We believe that it is always important to focus on the best of these businesses – good quality companies with leading market positions and the potential for structural growth. In a part of the market where sell–side coverage is patchy at best, JPMorgan’s large team of Tokyo-based analysts puts the Company in a favourable position to uncover exciting investment opportunities amongst smaller companies, and thus to capitalise on the long-term structural changes playing out in Japan.
The allocated weightings to stocks in the portfolio illustrates how our portfolio differs substantially from the benchmark. This often leads to significant oscillations in relative performance as we have seen to our detriment over the last six months and in some previous periods. However, we believe our investment approach is capable of weathering these oscillations and any short-term shifts in sentiment driven by geo-political developments or economic roadblocks, just as it has done in the past. We are confident the Company will continue to deliver positive returns, and relative outperformance to our shareholders over the longer term.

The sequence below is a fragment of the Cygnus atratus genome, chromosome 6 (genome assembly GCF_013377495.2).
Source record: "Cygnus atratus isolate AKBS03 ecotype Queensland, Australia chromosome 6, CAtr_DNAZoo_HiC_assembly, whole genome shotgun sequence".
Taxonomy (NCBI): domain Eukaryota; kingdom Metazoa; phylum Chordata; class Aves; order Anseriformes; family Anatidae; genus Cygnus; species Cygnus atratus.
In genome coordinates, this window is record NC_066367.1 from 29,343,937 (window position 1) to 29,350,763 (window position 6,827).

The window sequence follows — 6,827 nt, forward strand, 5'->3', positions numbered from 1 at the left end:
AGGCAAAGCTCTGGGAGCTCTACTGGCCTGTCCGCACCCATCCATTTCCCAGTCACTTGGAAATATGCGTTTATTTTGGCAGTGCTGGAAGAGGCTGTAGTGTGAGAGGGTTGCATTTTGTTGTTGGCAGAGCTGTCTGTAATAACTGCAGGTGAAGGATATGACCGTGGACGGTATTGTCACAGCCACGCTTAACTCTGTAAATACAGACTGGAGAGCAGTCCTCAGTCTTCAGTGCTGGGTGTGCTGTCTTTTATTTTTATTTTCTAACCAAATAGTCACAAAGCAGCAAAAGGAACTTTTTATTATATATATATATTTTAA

Investment Managers 22 June 2022
PRINCIPAL AND EMERGING RISKS
The Board has overall responsibility for reviewing the effectiveness of the Company’s system of risk management and internal control.
The Board is supported by the Audit Committee in the management of risk. The risk management process is designed to identify, evaluate, manage, and mitigate risks faced.
Although the Board believes that it has a robust framework of internal controls in place this can provide only reasonable, and not absolute, assurance against material financial misstatement or loss and is designed to manage, not eliminate, risk.
The Directors confirm that they have carried out a robust assessment of the principal and emerging risks facing the Company, including those that would threaten its business model, future performance, solvency or liquidity. The risks identified and the ways in which they are managed or mitigated are summarised below.
With the assistance of JPMF, the Audit Committee has drawn up a risk matrix, which identifies the principal and emerging risks to the Company. These are reviewed and discussed on a regular basis by the Board, through the Audit Committee. These risks fall broadly into the following categories:
|Principal risk||Description||Mitigation/Control||Movement from Prior Year|